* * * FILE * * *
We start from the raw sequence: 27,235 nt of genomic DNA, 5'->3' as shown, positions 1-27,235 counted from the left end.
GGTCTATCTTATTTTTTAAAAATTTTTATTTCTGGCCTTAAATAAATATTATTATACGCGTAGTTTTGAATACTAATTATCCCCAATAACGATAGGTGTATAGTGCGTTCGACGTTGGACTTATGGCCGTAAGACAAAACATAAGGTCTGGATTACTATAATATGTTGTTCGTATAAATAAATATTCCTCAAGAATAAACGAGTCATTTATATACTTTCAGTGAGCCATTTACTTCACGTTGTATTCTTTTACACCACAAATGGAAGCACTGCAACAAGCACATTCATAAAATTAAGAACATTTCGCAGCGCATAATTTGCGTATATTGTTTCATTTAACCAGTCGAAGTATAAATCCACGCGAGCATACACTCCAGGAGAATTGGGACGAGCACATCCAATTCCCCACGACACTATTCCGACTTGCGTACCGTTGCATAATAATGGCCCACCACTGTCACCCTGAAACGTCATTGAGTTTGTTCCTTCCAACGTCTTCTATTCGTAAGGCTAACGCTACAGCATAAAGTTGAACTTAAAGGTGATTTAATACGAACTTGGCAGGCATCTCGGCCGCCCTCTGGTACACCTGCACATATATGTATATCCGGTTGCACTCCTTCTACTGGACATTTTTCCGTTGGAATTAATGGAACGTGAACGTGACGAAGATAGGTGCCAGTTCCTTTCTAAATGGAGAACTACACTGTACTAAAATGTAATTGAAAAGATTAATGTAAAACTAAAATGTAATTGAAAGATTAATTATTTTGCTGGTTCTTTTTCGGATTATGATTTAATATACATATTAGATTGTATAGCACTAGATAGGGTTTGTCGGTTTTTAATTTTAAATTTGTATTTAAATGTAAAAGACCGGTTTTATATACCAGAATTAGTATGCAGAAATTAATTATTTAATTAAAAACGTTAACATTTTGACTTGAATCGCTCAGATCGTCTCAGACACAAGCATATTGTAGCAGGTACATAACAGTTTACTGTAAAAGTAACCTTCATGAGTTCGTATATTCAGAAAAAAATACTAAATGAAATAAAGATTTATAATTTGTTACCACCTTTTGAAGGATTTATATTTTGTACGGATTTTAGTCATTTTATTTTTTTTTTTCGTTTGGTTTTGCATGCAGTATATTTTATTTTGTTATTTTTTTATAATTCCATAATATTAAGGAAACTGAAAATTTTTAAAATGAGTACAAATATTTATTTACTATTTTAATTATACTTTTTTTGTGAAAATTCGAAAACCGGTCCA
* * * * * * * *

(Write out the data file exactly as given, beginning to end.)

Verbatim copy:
We start from the raw sequence: 27,235 nt of genomic DNA, 5'->3' as shown, positions 1-27,235 counted from the left end.
GGTCTATCTTATTTTTTAAAAATTTTTATTTCTGGCCTTAAATAAATATTATTATACGCGTAGTTTTGAATACTAATTATCCCCAATAACGATAGGTGTATAGTGCGTTCGACGTTGGACTTATGGCCGTAAGACAAAACATAAGGTCTGGATTACTATAATATGTTGTTCGTATAAATAAATATTCCTCAAGAATAAACGAGTCATTTATATACTTTCAGTGAGCCATTTACTTCACGTTGTATTCTTTTACACCACAAATGGAAGCACTGCAACAAGCACATTCATAAAATTAAGAACATTTCGCAGCGCATAATTTGCGTATATTGTTTCATTTAACCAGTCGAAGTATAAATCCACGCGAGCATACACTCCAGGAGAATTGGGACGAGCACATCCAATTCCCCACGACACTATTCCGACTTGCGTACCGTTGCATAATAATGGCCCACCACTGTCACCCTGAAACGTCATTGAGTTTGTTCCTTCCAACGTCTTCTATTCGTAAGGCTAACGCTACAGCATAAAGTTGAACTTAAAGGTGATTTAATACGAACTTGGCAGGCATCTCGGCCGCCCTCTGGTACACCTGCACATATATGTATATCCGGTTGCACTCCTTCTACTGGACATTTTTCCGTTGGAATTAATGGAACGTGAACGTGACGAAGATAGGTGCCAGTTCCTTTCTAAATGGAGAACTACACTGTACTAAAATGTAATTGAAAAGATTAATGTAAAACTAAAATGTAATTGAAAGATTAATTATTTTGCTGGTTCTTTTTCGGATTATGATTTAATATACATATTAGATTGTATAGCACTAGATAGGGTTTGTCGGTTTTTAATTTTAAATTTGTATTTAAATGTAAAAGACCGGTTTTATATACCAGAATTAGTATGCAGAAATTAATTATTTAATTAAAAACGTTAACATTTTGACTTGAATCGCTCAGATCGTCTCAGACACAAGCATATTGTAGCAGGTACATAACAGTTTACTGTAAAAGTAACCTTCATGAGTTCGTATATTCAGAAAAAAATACTAAATGAAATAAAGATTTATAATTTGTTACCACCTTTTGAAGGATTTATATTTTGTACGGATTTTAGTCATTTTATTTTTTTTTTTCGTTTGGTTTTGCATGCAGTATATTTTATTTTGTTATTTTTTTATAATTCCATAATATTAAGGAAACTGAAAATTTTTAAAATGAGTACAAATATTTATTTACTATTTTAATTATACTTTTTTTGTGAAAATTCGAAAACCGGTCCA